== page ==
Financial Regulatory Forum

BNP’s ‘huge’ role in undermining U.S. Sudan sanctions behind looming tough penalty, sources say

June 19, 2014
By Brett Wolf, Compliance Complete ST. LOUIS, June 18 – The pivotal role BNP Paribas played in helping Sudan sell oil in violation of U.S. sanctions is the major reason U.S. authorities are pushing for harsh penalties against the French banking giant, two sources with firsthand knowledge of the matter said.”BNP basically was the Sudanese economy. They were just huge in helping the government of Sudan evade U.S. sanctions,” one of the sources said.BNP’s role involved removing references to Sudanese parties from wire-transfer messages, so U.S. dollar oil payments could clear through New York and move into accounts controlled by Khartoum, the sources said. The sources declined to name the buyers of the Sudanese oil or to say what Khartoum did with the revenue.

SEC is watching, on the Web, for sanctions evaders

By Guest Contributor
February 25, 2011

Feb. 25 (Westlaw Business) Big Brother has his eye on more than just filings: He is also surfing the Web to corroborate corporate disclosures. Staff correspondence filed by Scottsdale-based Hypercom Corp. shows that when it comes to rooting out potential sanctions-evaders in Iran and Syria, the Securities and Exchange Commission keeps close tabs. (more…)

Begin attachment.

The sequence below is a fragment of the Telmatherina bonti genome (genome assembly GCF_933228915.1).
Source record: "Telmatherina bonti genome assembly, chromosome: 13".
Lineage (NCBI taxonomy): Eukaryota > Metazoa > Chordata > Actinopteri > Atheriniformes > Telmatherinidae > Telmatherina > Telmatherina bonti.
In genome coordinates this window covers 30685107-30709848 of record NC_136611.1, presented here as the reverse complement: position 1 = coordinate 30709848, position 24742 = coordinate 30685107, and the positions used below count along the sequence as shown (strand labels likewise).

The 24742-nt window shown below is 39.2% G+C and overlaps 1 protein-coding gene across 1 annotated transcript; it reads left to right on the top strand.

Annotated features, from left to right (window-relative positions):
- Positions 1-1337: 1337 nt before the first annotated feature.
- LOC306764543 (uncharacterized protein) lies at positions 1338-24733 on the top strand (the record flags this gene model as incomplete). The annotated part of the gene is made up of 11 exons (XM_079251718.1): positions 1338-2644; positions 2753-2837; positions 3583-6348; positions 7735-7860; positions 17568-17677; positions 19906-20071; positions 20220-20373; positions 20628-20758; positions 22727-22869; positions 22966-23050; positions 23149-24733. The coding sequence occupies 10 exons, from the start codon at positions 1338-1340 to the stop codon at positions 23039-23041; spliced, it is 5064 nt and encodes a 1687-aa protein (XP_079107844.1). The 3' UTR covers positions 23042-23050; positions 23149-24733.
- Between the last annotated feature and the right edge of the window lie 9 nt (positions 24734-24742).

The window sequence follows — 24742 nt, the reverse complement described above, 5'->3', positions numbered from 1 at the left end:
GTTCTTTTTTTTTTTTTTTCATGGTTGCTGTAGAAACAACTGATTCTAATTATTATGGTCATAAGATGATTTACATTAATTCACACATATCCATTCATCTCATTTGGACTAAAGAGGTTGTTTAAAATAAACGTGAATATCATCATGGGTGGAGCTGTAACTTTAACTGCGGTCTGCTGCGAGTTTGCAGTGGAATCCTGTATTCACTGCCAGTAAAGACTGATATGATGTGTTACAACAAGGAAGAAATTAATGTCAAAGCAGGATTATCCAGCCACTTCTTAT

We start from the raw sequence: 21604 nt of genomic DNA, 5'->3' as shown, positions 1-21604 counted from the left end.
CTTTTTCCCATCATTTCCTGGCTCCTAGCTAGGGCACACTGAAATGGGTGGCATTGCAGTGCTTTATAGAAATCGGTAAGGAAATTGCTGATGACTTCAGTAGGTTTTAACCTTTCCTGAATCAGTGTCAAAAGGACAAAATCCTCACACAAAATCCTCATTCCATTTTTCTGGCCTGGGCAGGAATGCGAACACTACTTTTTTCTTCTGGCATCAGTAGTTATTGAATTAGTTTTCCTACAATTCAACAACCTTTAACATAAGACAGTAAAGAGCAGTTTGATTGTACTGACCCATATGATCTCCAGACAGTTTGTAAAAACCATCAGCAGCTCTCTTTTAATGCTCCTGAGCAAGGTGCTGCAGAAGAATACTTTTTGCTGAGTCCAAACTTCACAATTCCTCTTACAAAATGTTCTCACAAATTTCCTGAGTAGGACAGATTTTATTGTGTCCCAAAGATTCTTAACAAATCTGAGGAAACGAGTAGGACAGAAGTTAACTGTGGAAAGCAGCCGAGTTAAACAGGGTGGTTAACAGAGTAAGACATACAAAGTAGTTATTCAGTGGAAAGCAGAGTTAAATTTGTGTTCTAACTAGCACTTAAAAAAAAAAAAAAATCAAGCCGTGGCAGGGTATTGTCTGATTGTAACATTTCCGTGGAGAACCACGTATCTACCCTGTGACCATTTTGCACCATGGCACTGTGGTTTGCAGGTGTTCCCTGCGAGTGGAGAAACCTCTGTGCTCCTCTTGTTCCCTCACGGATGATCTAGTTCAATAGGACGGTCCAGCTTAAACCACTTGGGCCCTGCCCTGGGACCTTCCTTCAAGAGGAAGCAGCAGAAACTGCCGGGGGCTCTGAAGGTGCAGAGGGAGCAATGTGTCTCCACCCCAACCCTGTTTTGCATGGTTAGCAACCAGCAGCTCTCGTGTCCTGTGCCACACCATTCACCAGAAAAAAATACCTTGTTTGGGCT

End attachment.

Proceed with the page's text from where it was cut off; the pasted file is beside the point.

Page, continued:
Lloyds Bank in $217 million settlement with U.S.

By Reuters Staff
December 22, 2009

WASHINGTON, Dec 22 (Reuters) – Britain’s Lloyds TSB Bank Plc reached a $217 million settlement of charges it violated U.S. sanctions regulations, the Treasury Department said on Tuesday.

Credit Suisse to pay $536 million for U.S. violations

December 16, 2009

By James Vicini and Dan Margolies

WASHINGTON, Dec 16 (Reuters) – Swiss banking giant Credit Suisse Group AG will pay $536 million for failing to comply with U.S. laws, including Iran sanctions violations, according to U.S. court documents filed on Wednesday.

U.S. sanctions-violation fine for Credit Suisse raises Iran alarm

By Reuters Staff
December 16, 2009

By Lisa Jucca and Steve Slater

ZURICH/LONDON, Dec 16 (Reuters) – A surprise $536 million settlement by Credit Suisse to a U.S. probe over financial dealings with Iran should only do short-term damage to the Swiss bank, but others could now be in the line of fire.